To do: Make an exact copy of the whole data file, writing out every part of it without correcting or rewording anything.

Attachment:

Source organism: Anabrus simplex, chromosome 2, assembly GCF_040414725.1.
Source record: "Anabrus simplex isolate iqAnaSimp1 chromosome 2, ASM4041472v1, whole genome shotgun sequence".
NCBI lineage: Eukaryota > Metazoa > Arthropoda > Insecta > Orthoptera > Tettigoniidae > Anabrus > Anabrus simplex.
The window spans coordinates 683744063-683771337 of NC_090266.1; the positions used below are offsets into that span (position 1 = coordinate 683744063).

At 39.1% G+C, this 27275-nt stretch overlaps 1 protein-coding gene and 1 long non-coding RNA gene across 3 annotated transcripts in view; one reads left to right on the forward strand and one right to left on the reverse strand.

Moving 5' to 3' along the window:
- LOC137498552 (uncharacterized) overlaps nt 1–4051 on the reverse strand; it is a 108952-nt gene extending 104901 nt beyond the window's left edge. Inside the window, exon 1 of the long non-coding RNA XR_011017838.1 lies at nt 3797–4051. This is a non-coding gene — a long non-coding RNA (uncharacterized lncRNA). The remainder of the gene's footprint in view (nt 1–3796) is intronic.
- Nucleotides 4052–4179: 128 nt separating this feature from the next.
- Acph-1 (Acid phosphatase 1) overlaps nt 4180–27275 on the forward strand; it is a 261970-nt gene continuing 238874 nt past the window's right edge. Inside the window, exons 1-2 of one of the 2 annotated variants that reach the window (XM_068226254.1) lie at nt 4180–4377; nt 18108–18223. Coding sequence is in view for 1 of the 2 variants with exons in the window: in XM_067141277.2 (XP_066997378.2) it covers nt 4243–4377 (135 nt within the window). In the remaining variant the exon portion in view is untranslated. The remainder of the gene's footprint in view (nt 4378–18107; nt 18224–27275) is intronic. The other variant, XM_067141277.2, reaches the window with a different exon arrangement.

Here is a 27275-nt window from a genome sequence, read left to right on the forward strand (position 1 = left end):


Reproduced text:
Source organism: Anabrus simplex, chromosome 2, assembly GCF_040414725.1.
Source record: "Anabrus simplex isolate iqAnaSimp1 chromosome 2, ASM4041472v1, whole genome shotgun sequence".
NCBI lineage: Eukaryota > Metazoa > Arthropoda > Insecta > Orthoptera > Tettigoniidae > Anabrus > Anabrus simplex.
The window spans coordinates 683744063-683771337 of NC_090266.1; the positions used below are offsets into that span (position 1 = coordinate 683744063).

At 39.1% G+C, this 27275-nt stretch overlaps 1 protein-coding gene and 1 long non-coding RNA gene across 3 annotated transcripts in view; one reads left to right on the forward strand and one right to left on the reverse strand.

Moving 5' to 3' along the window:
- LOC137498552 (uncharacterized) overlaps nt 1–4051 on the reverse strand; it is a 108952-nt gene extending 104901 nt beyond the window's left edge. Inside the window, exon 1 of the long non-coding RNA XR_011017838.1 lies at nt 3797–4051. This is a non-coding gene — a long non-coding RNA (uncharacterized lncRNA). The remainder of the gene's footprint in view (nt 1–3796) is intronic.
- Nucleotides 4052–4179: 128 nt separating this feature from the next.
- Acph-1 (Acid phosphatase 1) overlaps nt 4180–27275 on the forward strand; it is a 261970-nt gene continuing 238874 nt past the window's right edge. Inside the window, exons 1-2 of one of the 2 annotated variants that reach the window (XM_068226254.1) lie at nt 4180–4377; nt 18108–18223. Coding sequence is in view for 1 of the 2 variants with exons in the window: in XM_067141277.2 (XP_066997378.2) it covers nt 4243–4377 (135 nt within the window). In the remaining variant the exon portion in view is untranslated. The remainder of the gene's footprint in view (nt 4378–18107; nt 18224–27275) is intronic. The other variant, XM_067141277.2, reaches the window with a different exon arrangement.

Here is a 27275-nt window from a genome sequence, read left to right on the forward strand (position 1 = left end):